- Punch-A-Bunch—The first hole punched must contain the top-valued $50,000 card to win the bonus.
- Range Game—After the contestant has stopped the rangefinder, they must guess (within that $150 range) the exact price of the prize to win the bonus.
- Safe Crackers—If the contestant correctly prices the small item and wins the car, they have the option to keep their prizes or risk them and play for the bonus. To win the bonus and keep their prizes, the contestant must identify the price of the car using five dials, each of which contains the same set of five unique digits. Some digits in the actual price of the car may repeat, while other digits on the dials may or may not appear at all in the price.
- Switcheroo—The contestant must correctly price all five prizes on their first attempt to win the bonus.
- In the Bob Barker era, contestants tried to win $1,000,000 off the big wheel, but with no success. On those episodes, getting $1.00 still got the $1,000 bonus and the green sections still got the additional $5,000 except for the May 16, 2007 (#022SP) episode, in which the bonuses were upped to $10,000 and $20,000, respectively. If nobody got $1.00 in the Showcase Showdowns, whoever wins their Showcase gets one spin to win the money with the green sections worth nothing extra; that rule started on May 3, 2003, though it did not occur until a special celebrating Bob's 80th birthday was aired on December 13, 2003. On the May 22, 2004 (#018SP) episode that celebrated Bob's induction into the Academy of Television Arts and Sciences Hall of Fame, both showcase competitors overbid, so a random audience member (drawn by then-Barker's Beauty Brandi Sherwood) got to spin for the money; that rule also applied to the fourth special on May 3, 2003. On the May 6, 2005 (#021SP, aired out of order on February 14, 2006) episode, the rules were amended so that in the event both players overbid, whoever made the smaller overbid got to spin for the money.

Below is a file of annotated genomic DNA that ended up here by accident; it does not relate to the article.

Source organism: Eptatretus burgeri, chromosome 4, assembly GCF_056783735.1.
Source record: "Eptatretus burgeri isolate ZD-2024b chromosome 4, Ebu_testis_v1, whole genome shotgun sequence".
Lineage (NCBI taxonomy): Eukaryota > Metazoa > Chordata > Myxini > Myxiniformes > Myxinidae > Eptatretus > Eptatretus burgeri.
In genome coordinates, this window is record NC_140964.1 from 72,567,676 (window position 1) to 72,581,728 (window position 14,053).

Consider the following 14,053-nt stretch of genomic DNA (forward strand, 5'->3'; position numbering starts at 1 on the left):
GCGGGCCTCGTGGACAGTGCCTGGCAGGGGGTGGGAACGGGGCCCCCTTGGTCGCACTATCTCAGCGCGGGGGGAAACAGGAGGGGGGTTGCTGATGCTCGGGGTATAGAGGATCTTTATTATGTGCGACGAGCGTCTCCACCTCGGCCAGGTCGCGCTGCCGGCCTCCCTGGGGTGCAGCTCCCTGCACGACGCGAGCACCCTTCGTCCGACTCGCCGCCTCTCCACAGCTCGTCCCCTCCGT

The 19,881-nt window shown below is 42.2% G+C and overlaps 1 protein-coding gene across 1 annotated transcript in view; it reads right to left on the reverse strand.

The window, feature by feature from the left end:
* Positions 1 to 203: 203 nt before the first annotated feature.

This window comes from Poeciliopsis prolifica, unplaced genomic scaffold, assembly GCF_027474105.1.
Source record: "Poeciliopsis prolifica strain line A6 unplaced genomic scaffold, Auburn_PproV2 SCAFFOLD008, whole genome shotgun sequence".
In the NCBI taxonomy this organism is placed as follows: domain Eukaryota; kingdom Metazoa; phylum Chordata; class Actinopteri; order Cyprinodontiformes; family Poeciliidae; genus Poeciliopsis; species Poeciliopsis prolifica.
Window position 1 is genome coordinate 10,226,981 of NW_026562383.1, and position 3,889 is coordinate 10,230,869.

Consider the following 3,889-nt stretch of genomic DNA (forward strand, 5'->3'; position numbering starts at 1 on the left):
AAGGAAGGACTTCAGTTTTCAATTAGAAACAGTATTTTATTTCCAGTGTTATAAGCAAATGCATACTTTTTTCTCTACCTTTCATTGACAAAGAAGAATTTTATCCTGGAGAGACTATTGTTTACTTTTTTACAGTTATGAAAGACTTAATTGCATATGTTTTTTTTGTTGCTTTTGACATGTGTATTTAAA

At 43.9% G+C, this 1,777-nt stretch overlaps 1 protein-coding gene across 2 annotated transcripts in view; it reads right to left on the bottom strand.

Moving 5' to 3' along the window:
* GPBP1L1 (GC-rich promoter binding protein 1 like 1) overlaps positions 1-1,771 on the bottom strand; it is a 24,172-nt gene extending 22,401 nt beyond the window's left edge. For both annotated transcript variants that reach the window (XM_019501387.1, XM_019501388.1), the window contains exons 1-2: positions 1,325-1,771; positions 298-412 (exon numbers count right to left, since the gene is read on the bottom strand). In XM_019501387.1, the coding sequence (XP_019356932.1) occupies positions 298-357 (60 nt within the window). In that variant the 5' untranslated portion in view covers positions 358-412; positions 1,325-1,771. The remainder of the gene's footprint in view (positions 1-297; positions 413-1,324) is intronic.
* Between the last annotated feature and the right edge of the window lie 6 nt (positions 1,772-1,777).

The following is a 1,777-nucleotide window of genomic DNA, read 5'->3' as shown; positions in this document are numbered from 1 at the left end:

- In the Drew Carey era, contestants tried to win $1,000,000 in one of the pricing games (which only happened once via Clock Game on the March 7, 2008 (#026SP, aired out of order on April 4) episode, originally scheduled to air March 7) and in the Showcases (which happened twice). The Showcase Showdown bonuses were multiplied by five to $5,000, $25,000 and $50,000, respectively. In the Showcases, if the winner was $500 (originally $1,000) away from the price of their own showcase, as if winning both showcases weren't enough, they also won the $1,000,000.
- The intro music for this primetime series was first used on The Price Is Right 30th Anniversary Special and was used for The Price is Right A Celebration of Bob Barker's 50 Years in Television.
- Whoever gave a perfect bid in Contestant's Row got a $1,000 bonus.
- There was no rule change in Pricing Games under Bob Barker's tenure, except for the changes made for The Price Is Right Salutes.
- Since 2008, the setup was used under Drew Carey's tenure.